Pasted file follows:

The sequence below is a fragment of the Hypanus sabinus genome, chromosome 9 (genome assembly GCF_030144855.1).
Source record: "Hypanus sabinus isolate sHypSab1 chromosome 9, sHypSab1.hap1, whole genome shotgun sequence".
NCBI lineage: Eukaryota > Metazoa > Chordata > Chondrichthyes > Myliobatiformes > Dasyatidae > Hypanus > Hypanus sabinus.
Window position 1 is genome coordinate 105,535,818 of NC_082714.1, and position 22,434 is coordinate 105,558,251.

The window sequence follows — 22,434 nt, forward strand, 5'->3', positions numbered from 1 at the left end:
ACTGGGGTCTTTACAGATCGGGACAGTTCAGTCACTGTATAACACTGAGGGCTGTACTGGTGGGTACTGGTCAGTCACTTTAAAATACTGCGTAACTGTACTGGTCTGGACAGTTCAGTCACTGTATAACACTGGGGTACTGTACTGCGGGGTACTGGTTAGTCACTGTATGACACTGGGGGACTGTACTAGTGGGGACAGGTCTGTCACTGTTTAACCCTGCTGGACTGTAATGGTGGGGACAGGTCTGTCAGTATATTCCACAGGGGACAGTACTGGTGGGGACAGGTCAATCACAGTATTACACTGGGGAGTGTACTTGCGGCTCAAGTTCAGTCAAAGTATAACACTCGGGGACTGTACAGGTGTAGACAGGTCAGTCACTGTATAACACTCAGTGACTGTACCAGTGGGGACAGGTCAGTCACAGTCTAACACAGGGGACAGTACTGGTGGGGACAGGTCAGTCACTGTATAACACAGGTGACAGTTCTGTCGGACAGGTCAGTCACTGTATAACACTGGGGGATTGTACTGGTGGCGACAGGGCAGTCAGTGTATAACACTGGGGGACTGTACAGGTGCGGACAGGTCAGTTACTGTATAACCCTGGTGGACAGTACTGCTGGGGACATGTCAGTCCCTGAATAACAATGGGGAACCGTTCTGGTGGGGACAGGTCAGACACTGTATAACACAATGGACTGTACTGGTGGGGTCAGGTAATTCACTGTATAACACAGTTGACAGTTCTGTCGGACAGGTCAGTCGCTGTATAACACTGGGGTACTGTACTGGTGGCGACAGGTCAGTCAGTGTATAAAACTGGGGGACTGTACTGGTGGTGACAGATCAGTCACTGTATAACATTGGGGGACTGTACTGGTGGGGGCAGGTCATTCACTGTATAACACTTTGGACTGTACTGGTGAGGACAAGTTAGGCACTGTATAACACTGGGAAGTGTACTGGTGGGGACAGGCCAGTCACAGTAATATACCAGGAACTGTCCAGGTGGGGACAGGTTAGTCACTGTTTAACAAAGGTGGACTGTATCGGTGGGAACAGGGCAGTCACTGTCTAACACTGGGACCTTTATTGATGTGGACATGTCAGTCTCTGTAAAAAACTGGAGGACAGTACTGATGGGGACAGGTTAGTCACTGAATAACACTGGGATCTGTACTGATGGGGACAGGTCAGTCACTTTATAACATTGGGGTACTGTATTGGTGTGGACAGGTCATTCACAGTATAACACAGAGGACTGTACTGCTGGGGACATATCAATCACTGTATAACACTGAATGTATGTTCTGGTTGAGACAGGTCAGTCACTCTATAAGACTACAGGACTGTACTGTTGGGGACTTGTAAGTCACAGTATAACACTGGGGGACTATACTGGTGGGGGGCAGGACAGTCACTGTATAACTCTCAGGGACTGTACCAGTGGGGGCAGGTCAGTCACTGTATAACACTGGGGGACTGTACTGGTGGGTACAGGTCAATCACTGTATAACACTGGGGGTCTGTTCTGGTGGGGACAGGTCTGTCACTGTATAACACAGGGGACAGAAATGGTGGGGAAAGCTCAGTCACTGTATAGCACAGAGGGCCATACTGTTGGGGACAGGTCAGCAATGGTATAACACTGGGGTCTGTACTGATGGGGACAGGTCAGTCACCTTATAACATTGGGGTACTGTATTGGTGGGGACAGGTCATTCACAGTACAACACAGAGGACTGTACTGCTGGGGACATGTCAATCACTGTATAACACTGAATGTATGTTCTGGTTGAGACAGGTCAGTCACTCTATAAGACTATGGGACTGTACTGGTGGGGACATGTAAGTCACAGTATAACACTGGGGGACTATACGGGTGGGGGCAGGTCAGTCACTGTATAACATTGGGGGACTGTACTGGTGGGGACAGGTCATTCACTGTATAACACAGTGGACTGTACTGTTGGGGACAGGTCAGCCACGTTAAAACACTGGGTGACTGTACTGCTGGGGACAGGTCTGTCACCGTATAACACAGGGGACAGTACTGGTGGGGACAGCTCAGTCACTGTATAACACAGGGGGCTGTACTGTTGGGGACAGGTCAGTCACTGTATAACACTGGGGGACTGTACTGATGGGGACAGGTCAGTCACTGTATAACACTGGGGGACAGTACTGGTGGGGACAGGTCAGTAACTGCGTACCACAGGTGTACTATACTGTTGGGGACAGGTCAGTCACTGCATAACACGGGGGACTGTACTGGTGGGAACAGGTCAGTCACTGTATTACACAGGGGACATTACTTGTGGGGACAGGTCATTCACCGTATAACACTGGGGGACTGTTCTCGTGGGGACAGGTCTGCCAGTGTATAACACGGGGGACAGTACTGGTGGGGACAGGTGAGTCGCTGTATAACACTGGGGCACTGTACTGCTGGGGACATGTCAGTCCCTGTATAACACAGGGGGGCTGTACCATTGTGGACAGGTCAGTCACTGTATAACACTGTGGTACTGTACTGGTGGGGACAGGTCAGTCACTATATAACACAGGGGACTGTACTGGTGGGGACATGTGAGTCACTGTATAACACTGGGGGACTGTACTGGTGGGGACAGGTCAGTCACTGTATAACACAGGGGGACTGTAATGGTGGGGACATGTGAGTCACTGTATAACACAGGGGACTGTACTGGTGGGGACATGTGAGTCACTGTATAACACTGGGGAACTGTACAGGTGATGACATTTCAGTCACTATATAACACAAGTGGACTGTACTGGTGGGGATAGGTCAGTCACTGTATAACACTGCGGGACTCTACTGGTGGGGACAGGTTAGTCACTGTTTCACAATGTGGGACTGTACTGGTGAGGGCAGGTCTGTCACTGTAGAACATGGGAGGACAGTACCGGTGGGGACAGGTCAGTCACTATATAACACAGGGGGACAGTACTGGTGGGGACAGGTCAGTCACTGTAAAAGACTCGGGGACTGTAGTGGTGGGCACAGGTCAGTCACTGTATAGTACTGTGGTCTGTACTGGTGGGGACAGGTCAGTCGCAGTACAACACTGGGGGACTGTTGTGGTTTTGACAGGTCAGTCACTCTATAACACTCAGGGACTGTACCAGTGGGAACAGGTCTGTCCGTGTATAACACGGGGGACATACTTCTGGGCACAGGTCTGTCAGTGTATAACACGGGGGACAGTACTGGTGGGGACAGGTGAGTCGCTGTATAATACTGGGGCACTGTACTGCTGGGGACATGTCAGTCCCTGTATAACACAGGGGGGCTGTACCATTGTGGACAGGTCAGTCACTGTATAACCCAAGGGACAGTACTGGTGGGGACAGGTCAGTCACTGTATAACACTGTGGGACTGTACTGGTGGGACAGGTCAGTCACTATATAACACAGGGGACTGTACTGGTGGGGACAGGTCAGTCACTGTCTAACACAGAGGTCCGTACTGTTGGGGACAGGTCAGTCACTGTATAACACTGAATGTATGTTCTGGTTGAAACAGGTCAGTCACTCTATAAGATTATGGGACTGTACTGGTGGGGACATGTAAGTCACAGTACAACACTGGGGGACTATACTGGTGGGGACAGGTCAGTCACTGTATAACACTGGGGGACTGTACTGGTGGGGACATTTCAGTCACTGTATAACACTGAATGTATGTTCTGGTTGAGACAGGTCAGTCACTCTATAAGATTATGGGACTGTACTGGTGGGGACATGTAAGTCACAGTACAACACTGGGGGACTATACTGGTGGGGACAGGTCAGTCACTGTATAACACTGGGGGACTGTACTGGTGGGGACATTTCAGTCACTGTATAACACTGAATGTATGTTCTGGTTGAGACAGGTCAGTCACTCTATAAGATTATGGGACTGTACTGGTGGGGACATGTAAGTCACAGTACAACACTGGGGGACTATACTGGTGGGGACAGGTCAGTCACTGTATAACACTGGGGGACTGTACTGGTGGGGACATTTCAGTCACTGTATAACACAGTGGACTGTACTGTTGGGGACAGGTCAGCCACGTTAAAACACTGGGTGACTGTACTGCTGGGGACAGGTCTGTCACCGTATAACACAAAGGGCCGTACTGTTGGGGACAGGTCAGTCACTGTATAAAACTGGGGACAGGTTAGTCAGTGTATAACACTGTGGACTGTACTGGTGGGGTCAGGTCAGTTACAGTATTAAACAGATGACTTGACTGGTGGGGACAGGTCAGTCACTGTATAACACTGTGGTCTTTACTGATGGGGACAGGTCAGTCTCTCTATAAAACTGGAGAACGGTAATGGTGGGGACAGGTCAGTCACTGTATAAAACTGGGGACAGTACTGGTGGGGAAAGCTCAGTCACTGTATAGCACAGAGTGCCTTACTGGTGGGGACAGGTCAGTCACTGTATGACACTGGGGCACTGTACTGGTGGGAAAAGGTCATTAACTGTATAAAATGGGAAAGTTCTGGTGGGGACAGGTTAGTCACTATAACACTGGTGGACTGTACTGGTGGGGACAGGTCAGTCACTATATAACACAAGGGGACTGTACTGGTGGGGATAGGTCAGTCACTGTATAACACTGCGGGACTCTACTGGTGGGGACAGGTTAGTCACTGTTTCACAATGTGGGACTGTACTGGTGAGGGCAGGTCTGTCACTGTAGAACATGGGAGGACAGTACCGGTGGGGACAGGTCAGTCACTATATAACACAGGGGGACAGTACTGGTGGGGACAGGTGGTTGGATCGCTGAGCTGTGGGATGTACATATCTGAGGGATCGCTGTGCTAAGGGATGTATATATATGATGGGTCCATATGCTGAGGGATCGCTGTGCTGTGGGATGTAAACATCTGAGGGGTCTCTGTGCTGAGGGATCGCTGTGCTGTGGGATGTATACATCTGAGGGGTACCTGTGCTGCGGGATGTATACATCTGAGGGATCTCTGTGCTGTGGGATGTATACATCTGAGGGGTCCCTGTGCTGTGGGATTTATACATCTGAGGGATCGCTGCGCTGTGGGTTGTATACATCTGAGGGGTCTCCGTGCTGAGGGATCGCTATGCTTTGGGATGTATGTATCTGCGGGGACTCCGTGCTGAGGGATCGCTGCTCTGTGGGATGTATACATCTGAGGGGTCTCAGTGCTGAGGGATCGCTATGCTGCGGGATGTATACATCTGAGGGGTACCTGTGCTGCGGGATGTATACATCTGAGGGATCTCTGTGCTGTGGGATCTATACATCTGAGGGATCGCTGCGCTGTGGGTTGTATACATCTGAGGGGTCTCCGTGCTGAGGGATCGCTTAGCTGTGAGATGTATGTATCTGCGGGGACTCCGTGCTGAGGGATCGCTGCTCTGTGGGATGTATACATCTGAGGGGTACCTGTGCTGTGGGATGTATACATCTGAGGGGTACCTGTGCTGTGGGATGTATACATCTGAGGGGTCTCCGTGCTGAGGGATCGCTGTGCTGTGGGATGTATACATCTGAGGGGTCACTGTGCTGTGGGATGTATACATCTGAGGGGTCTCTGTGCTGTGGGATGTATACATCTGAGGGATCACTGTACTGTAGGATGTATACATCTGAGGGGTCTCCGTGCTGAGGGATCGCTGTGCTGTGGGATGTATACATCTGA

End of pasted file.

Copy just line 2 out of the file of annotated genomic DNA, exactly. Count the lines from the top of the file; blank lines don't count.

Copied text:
Source record: "Hypanus sabinus isolate sHypSab1 chromosome 9, sHypSab1.hap1, whole genome shotgun sequence".